cabinet

Tokyo Shimbun:
Abe-led LDP loses Upper House race: Existence of "my cabinet"
difficult

Akahata:
Nuclear-free world and Japan: Hope for success of World Conference
against A & H Bombs

3) Results of Upper House election (July 28, 2007)


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NIKKEI (Page 1) (Full)
July 30, 2007

Party:
Total won
Before elect.
Elect. districts
Proportional
Uncontested

DPJ 60 (32) 40 20 49
LDP 37 (64) 23 14 46
New Komeito 8 (12) 2 6 11
JCP 3 (5) 0 3 4
SDP 2 (3) 0 2 3
Kokumin 2 (2) 1 1 2
Nippon 1 (0) 0 1 0
Unaffiliated 7 (1) 7 -- 6
Total 120 (119) ASTERISK 73 47 121
Remaining seat 1
2 seats were unfilled prior to election

4) LDP suffers historical defeat; Komeito, too; Prime Minister Abe
announces he will stay in office; DPJ leaps ahead to become No. 1
party in Upper House

ASAHI (Top play) (Excerpt)
July 30, 2007

The 21st election for the House of Councillors, billed as a poll to
test voter confidence in the Abe administration, was held on July
29. In it, the Liberal Democratic Party (LDP) dropped from its
pre-election 64 seats to 37 seats, a major historical defeat on par
with the worst Upper House election results on record, 36 seats,
after Sosuke Uno resigned as prime minister in 1989. The New
Komeito, too, suffered a defeat, dropping three out of the five
district seats it had held before the election. Even adding seats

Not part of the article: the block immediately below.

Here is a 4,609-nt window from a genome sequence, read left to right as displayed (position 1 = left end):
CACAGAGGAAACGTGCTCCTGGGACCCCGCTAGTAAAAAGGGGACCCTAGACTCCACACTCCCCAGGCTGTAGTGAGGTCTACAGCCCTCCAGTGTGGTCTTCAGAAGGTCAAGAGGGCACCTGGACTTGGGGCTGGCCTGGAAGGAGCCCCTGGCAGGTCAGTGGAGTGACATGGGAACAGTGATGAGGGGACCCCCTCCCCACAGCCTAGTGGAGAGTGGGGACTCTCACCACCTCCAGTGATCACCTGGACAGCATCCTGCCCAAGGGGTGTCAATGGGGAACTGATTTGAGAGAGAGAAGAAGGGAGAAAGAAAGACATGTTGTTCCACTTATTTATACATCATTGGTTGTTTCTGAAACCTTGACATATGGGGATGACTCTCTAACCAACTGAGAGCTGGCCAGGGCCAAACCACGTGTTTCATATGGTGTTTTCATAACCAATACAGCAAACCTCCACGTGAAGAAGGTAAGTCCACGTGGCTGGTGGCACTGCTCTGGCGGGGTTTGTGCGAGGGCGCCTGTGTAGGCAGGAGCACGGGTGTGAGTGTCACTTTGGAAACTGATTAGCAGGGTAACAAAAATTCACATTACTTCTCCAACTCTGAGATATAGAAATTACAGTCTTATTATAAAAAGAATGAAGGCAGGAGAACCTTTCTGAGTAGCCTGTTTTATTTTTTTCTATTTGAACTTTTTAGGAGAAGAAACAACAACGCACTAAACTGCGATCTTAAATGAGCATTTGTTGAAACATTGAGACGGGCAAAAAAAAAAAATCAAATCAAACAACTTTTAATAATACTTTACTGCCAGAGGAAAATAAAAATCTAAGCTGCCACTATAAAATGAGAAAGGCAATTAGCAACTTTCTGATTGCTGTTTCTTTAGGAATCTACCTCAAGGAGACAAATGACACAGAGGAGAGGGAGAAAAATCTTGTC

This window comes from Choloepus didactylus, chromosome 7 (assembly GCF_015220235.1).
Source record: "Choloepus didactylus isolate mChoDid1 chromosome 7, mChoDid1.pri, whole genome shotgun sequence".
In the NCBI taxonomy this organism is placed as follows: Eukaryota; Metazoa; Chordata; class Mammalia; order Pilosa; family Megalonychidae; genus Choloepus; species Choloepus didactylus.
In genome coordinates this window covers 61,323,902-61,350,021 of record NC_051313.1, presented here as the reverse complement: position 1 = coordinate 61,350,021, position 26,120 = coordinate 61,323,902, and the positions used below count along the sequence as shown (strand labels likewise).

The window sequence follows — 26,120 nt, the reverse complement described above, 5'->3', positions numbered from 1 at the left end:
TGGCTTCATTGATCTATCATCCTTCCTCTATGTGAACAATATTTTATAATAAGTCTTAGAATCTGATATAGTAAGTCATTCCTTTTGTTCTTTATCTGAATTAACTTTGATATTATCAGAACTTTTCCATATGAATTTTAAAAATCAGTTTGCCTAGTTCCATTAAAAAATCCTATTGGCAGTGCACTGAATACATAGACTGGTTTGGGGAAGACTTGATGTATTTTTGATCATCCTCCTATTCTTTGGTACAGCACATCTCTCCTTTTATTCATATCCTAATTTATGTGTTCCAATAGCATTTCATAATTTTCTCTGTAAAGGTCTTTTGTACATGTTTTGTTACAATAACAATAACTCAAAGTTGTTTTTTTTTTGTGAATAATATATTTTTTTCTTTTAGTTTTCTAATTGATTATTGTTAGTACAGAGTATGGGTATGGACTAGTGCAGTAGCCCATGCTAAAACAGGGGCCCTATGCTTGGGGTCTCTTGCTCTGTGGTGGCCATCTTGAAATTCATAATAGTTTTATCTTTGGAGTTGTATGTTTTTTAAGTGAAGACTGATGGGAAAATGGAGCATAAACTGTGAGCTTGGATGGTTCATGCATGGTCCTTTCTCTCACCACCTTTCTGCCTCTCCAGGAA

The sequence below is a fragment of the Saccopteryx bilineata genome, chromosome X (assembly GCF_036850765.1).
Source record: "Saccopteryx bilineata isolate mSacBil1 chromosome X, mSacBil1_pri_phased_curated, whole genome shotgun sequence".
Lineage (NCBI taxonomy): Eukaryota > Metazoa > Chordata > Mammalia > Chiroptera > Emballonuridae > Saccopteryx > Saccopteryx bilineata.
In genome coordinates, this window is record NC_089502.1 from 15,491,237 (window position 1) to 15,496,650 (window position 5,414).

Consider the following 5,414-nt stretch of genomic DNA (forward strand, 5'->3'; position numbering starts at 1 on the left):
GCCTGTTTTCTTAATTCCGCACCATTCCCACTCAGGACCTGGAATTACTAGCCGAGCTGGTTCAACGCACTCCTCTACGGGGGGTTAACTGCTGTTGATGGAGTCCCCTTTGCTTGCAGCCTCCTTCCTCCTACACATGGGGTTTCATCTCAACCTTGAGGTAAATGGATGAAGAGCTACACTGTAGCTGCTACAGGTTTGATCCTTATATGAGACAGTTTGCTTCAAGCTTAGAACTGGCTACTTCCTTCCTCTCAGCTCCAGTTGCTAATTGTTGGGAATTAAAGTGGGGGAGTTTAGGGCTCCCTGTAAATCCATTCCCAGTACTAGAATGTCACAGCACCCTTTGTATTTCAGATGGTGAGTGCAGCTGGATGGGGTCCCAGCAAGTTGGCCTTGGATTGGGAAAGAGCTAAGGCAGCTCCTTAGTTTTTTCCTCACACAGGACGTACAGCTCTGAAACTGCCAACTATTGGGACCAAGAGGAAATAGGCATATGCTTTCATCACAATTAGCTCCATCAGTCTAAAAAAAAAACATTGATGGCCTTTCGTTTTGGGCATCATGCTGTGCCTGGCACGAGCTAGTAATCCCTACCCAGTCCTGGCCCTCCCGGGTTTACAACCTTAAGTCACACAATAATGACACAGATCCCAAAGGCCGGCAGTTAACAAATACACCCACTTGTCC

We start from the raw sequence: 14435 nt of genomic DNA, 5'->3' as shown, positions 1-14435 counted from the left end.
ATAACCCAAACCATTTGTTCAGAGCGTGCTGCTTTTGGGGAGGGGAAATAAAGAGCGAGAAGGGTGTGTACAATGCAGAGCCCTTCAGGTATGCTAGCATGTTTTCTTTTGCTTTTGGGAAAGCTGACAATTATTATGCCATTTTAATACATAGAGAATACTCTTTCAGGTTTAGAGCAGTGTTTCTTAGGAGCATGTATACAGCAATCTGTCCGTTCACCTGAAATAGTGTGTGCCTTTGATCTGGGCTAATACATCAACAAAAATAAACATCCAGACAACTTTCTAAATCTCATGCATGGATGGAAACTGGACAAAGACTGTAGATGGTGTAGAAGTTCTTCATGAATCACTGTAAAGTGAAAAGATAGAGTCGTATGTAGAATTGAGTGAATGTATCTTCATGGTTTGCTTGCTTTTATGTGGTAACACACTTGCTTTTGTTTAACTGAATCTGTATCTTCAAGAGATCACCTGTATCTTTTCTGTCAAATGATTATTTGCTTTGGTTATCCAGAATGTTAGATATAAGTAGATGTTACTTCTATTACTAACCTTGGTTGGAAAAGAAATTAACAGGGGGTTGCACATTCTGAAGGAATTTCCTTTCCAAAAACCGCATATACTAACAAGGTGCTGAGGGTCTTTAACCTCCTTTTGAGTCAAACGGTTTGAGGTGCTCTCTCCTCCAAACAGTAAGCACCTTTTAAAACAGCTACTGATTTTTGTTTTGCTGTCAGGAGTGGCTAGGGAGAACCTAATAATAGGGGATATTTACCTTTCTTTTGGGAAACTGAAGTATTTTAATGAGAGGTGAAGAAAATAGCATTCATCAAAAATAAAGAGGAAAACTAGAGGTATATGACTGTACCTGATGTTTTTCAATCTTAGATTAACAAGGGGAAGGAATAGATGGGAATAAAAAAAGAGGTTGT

that were not up for election this time, the ruling coalition has
lost its majority in the Upper House. However, Prime Minister Shinzo
Abe last night announced that he would stay on in office. In
contrast, the Democratic Party of Japan (DPJ or Minshuto) jumped
from the 32 seats it had held before the election to 60 seats. This
is the first time since the LDP was formed in 1955 that it has lost
the position of being the number 1 party in the Upper House to an
opposition party. DPJ executives last night called for the
resignation of Prime Minister Abe and an early snap election for the
Lower House. In a nationwide exit poll by the Asahi Shimbun, 56% of
the respondents replied that they wanted a change in the prime
minister. Inevitably, the issue of whether he will step down or not
will continue to fester.

5) In 29 single-seat constituencies, LDP wins only 6 seats; Katayama
beaten by DPJ candidate

MAINICHI (Page 2) (Excerpts)
July 30, 2007

In the 29 single-seat constituencies, Liberal Democratic Party
candidates won only in 6 in the House of Councillors election
yesterday. The LDP experienced the second loss in single-seat